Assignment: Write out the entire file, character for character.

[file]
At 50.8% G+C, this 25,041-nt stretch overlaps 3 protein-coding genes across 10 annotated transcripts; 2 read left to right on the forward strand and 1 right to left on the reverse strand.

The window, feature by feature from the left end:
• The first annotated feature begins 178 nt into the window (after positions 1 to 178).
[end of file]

At 50.8% G+C, this 25,041-nt stretch overlaps 3 protein-coding genes across 10 annotated transcripts; 2 read left to right on the forward strand and 1 right to left on the reverse strand.

The window, feature by feature from the left end:
• The first annotated feature begins 178 nt into the window (after positions 1 to 178).